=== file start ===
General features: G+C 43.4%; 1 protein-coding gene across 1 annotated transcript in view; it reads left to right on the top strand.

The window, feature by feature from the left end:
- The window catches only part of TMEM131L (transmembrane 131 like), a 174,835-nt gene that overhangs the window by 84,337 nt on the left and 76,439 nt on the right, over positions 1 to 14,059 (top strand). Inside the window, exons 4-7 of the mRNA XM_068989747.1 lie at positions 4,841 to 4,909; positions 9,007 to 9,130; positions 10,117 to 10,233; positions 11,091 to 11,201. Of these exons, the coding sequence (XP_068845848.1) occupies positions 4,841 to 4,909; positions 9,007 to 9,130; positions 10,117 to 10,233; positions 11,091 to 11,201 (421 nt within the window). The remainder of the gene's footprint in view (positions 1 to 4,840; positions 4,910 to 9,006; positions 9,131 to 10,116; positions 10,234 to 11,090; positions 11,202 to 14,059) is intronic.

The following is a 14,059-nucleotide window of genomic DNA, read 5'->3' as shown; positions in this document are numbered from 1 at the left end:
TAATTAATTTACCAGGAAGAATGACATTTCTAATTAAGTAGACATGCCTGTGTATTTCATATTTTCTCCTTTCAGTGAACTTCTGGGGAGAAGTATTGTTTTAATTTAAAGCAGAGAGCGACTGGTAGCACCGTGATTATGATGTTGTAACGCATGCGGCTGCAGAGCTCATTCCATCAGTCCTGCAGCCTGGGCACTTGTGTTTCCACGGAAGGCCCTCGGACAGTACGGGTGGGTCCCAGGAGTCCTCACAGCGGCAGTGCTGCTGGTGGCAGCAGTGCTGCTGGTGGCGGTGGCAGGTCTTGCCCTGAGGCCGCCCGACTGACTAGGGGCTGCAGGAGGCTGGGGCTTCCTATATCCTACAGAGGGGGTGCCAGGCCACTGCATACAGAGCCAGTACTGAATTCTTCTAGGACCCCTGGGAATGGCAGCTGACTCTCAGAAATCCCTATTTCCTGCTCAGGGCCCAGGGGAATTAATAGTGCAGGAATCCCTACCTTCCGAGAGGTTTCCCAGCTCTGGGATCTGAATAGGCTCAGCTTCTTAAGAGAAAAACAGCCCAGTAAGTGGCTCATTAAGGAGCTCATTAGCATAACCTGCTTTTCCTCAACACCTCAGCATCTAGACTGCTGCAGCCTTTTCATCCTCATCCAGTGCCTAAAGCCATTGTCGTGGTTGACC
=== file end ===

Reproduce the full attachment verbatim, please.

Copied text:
General features: G+C 43.4%; 1 protein-coding gene across 1 annotated transcript in view; it reads left to right on the top strand.

The window, feature by feature from the left end:
- The window catches only part of TMEM131L (transmembrane 131 like), a 174,835-nt gene that overhangs the window by 84,337 nt on the left and 76,439 nt on the right, over positions 1 to 14,059 (top strand). Inside the window, exons 4-7 of the mRNA XM_068989747.1 lie at positions 4,841 to 4,909; positions 9,007 to 9,130; positions 10,117 to 10,233; positions 11,091 to 11,201. Of these exons, the coding sequence (XP_068845848.1) occupies positions 4,841 to 4,909; positions 9,007 to 9,130; positions 10,117 to 10,233; positions 11,091 to 11,201 (421 nt within the window). The remainder of the gene's footprint in view (positions 1 to 4,840; positions 4,910 to 9,006; positions 9,131 to 10,116; positions 10,234 to 11,090; positions 11,202 to 14,059) is intronic.

The following is a 14,059-nucleotide window of genomic DNA, read 5'->3' as shown; positions in this document are numbered from 1 at the left end:
TAATTAATTTACCAGGAAGAATGACATTTCTAATTAAGTAGACATGCCTGTGTATTTCATATTTTCTCCTTTCAGTGAACTTCTGGGGAGAAGTATTGTTTTAATTTAAAGCAGAGAGCGACTGGTAGCACCGTGATTATGATGTTGTAACGCATGCGGCTGCAGAGCTCATTCCATCAGTCCTGCAGCCTGGGCACTTGTGTTTCCACGGAAGGCCCTCGGACAGTACGGGTGGGTCCCAGGAGTCCTCACAGCGGCAGTGCTGCTGGTGGCAGCAGTGCTGCTGGTGGCGGTGGCAGGTCTTGCCCTGAGGCCGCCCGACTGACTAGGGGCTGCAGGAGGCTGGGGCTTCCTATATCCTACAGAGGGGGTGCCAGGCCACTGCATACAGAGCCAGTACTGAATTCTTCTAGGACCCCTGGGAATGGCAGCTGACTCTCAGAAATCCCTATTTCCTGCTCAGGGCCCAGGGGAATTAATAGTGCAGGAATCCCTACCTTCCGAGAGGTTTCCCAGCTCTGGGATCTGAATAGGCTCAGCTTCTTAAGAGAAAAACAGCCCAGTAAGTGGCTCATTAAGGAGCTCATTAGCATAACCTGCTTTTCCTCAACACCTCAGCATCTAGACTGCTGCAGCCTTTTCATCCTCATCCAGTGCCTAAAGCCATTGTCGTGGTTGACC